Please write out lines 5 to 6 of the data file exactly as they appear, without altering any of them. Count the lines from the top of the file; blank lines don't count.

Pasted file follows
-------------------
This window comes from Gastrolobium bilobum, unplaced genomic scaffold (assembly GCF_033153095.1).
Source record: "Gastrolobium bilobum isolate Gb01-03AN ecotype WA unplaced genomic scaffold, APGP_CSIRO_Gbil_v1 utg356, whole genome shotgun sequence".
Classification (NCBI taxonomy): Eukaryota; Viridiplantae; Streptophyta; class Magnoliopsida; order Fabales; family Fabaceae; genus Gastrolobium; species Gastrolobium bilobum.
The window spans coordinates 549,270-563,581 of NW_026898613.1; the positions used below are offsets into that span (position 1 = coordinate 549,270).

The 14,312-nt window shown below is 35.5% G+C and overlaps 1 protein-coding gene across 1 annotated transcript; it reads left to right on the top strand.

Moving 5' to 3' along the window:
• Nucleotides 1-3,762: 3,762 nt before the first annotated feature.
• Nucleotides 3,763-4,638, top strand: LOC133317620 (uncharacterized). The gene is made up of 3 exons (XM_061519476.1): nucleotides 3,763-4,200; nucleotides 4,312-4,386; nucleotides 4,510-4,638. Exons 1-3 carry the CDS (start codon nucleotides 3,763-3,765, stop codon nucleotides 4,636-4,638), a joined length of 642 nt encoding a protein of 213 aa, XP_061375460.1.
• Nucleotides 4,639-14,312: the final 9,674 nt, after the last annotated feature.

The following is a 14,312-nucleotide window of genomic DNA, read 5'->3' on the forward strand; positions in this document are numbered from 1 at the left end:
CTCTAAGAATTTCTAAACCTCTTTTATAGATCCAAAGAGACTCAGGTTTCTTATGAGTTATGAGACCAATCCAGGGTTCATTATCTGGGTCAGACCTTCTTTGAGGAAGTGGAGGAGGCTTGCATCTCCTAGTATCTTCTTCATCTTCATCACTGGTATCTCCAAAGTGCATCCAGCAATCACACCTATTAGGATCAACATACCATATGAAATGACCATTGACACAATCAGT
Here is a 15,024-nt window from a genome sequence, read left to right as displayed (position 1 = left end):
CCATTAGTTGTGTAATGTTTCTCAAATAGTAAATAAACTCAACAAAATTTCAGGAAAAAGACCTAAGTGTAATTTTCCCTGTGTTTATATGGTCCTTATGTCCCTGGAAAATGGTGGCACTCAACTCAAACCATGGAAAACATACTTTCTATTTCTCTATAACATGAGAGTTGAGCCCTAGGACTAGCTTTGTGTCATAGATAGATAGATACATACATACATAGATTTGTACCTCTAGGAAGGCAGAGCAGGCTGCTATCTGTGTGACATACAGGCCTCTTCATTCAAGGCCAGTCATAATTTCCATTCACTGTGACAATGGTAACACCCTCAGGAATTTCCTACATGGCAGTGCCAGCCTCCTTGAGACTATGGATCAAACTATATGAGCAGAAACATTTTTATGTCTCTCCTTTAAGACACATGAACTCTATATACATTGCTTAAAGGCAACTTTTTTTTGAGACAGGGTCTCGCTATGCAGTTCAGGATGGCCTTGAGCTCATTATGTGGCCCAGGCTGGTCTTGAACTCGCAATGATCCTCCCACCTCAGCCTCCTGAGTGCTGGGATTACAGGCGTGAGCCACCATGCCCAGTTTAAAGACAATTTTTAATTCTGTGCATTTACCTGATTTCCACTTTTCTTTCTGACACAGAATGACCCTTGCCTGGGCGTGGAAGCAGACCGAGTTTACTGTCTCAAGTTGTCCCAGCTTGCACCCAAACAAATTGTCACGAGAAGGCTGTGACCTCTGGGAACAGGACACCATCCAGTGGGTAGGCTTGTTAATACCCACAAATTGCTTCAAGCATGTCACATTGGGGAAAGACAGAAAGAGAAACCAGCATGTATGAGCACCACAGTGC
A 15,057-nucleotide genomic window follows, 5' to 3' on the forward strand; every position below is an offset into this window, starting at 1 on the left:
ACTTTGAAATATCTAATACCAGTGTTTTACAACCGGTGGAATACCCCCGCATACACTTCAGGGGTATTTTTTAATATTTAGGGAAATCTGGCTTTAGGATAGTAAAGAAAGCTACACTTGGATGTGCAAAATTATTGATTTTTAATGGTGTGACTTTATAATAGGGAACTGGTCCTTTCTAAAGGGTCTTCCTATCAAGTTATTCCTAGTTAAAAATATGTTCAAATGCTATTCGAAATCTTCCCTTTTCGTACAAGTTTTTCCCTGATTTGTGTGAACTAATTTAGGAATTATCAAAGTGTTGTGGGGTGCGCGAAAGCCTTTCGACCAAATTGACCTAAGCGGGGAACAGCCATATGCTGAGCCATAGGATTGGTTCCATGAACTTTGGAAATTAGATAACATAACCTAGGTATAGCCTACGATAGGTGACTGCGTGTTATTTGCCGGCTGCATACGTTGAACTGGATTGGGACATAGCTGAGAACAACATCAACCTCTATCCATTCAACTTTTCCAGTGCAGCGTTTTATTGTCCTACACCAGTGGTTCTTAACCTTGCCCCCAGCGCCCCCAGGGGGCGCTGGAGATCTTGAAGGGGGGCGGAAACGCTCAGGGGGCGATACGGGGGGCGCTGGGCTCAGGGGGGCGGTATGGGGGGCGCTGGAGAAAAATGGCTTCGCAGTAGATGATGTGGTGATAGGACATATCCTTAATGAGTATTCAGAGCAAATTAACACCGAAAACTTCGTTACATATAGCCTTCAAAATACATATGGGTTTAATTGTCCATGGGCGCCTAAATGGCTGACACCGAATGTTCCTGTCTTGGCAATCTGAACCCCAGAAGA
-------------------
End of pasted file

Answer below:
The 14,312-nt window shown below is 35.5% G+C and overlaps 1 protein-coding gene across 1 annotated transcript; it reads left to right on the top strand.

Moving 5' to 3' along the window: